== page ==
West Bank university at heart of Israeli-European academic debate

Israel Anthropological Association urges European counterparts to back decision for non-cooperation with Ariel University and other institutions of higher education across the Green Line.

Ariel University in the West Bank (photo credit: MARC ISRAEL SELLEM)
Ariel University in the West Bank
(photo credit: MARC ISRAEL SELLEM)
The president of the Israel Anthropological Association (IAA) has urged the European Association of Social Anthropology (EASA) to back the IAA’s decision “to refuse cooperation” with Israeli academic institutions beyond the Green Line.
In June this year, the IAA voted to adopt a motion to refuse cooperation with the three institutions of higher education in the settlements: Ariel University, Orot College in Elkana and Herzog College in Alon Shvut.
This decision was taken after a law was passed in Knesset in February, placing institutes of higher education in the settlements under the authority of the Israel Council for Higher Education, instead of the separate council for Judea and Samaria they had been under until then.
In August, EASA held its annual general meeting in Stockholm and adopted a motion of non-cooperation with these institutions by 164 votes to 0 with 17 abstentions, describing them as “intended exclusively to serve the population of an occupying power in occupied territories, and specifically of institutions exclusively serving Israeli citizens situated within the occupied Palestinian territory of the West Bank.”
Despite this claim, Palestinians who are citizens of, and reside in, the Palestinian Authority are able to study in Israeli institutions of higher education, although on condition that there is no practical alternative in the PA, as well as if the program focuses on “cooperation, co-existence and regional peace.”
The EASA vote still needs to be ratified by its wider membership, and voting has been opened by electronic ballot and ends on November 2.
In September, IAA president and associate professor in the Department of Sociology and Anthropology at Ben-Gurion University of the Negev Nir Avieli wrote to EASA saying that he was “greatly heartened” by its decision to support the decision “to denounce the regularization of these institutions through their admittance to the Council for Higher Education (CHE), and our consequent decision to refuse cooperation with these institutions.”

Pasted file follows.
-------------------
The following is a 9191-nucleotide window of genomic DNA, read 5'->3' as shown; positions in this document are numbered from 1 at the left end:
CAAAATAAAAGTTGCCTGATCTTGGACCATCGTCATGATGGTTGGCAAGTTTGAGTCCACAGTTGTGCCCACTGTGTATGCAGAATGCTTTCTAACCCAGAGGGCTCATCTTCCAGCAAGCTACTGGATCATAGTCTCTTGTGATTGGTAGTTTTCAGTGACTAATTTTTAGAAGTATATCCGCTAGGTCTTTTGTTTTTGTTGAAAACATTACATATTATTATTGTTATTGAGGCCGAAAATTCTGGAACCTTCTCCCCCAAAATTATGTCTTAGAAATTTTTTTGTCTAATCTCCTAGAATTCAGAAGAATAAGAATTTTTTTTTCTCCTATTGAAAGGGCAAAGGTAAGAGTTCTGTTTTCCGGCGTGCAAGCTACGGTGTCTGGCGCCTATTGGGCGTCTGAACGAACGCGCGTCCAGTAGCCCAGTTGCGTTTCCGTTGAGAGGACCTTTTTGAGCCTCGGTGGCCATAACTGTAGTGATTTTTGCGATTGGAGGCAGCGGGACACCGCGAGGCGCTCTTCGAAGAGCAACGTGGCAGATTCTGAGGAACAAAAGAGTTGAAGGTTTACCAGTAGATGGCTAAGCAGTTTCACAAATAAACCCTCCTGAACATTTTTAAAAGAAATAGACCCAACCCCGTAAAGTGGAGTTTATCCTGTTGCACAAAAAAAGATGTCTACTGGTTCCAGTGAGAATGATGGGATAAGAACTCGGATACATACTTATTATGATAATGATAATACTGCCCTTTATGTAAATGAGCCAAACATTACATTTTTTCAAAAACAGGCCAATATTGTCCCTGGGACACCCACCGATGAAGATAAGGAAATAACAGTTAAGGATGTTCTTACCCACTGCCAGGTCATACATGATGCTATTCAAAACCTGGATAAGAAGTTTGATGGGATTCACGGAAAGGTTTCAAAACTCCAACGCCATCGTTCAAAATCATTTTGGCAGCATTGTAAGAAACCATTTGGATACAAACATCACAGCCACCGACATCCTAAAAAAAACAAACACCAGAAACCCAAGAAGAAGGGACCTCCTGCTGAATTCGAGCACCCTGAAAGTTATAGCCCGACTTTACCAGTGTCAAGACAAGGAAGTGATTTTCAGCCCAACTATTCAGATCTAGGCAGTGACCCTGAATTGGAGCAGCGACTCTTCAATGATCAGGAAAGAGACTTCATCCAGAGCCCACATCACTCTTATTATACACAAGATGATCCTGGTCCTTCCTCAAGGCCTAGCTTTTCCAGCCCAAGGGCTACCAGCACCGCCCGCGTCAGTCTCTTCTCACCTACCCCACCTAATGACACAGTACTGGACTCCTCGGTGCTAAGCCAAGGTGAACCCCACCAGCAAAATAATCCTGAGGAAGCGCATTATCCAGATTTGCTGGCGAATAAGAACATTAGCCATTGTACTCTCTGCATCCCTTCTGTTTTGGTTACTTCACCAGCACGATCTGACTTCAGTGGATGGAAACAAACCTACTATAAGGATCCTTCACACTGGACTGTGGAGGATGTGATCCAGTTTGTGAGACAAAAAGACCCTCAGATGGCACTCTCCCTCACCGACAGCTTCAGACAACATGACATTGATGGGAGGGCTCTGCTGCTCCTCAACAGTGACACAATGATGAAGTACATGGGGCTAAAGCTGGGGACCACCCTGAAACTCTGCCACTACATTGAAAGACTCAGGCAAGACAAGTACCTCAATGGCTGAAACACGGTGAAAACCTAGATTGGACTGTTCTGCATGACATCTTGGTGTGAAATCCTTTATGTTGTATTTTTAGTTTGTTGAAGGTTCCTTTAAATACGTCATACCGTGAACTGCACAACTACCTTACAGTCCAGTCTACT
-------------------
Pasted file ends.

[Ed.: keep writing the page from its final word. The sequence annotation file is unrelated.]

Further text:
He alleged that the institutions are not open to Palestinians, and “as such, they are exclusionary institutions, and beyond the pale of academic and anthropological ethics,” which is why the IAA adopted its own non-cooperation motion.
A spokesperson for Ariel University confirmed that Palestinians are able to study at the institution, while a spokesperson for the Council of Higher Education stated that Palestinians could indeed apply to and study at Israeli educational institutions anywhere in the country and the settlements.
“By voting so massively to support, EASA’s general assembly has shown solidarity with both its Israeli and Palestinian colleagues,” said Avieli, who said he wrote in his capacity as president of the IAA.
“Those of you who were not present at the assembly now have the opportunity to ratify and amplify that expression of solidarity,” he continued, adding, “I urge you to do so and thank you for your attention and solicitude.”
Speaking to The Jerusalem Post on Sunday, Avieli said that he and the IAA were not calling for EASA to boycott Israel institutions of higher education beyond the green line, but rather to simply support the IAA’s decision.
“We did not call on anyone to boycott anything,” Avieli insisted, arguing that the IAA had merely “informed” EASA of its decision, “and they decided to vote in support of the decision.”
EASA did indeed support IAA’s decision, as well as adopting its own non-cooperation motion.
“If they decide to cooperate with Ariel, not to cooperate with Ariel, we have no connection to it, I am not a member of their association,” he said.
The right-wing Im Tirtzu organization said, however, that Avieli’s letter was tantamount to supporting non-cooperation with Israeli academic institutions.
“When Israeli academics encourage boycotts on Israeli academic institutions, it harms not only Israeli academia but society as a whole,” said attorney Yaakov Cohen, director of the Im Tirtzu’s legal division. “We are currently looking into legal recourse in accordance with the Anti-Boycott Law.”
“While decision-makers and Israeli universities invest resources and effort to combat the international BDS movement, they ignore the fact that the ‘BDS from within’ phenomenon is occurring under their noses,” Cohen said.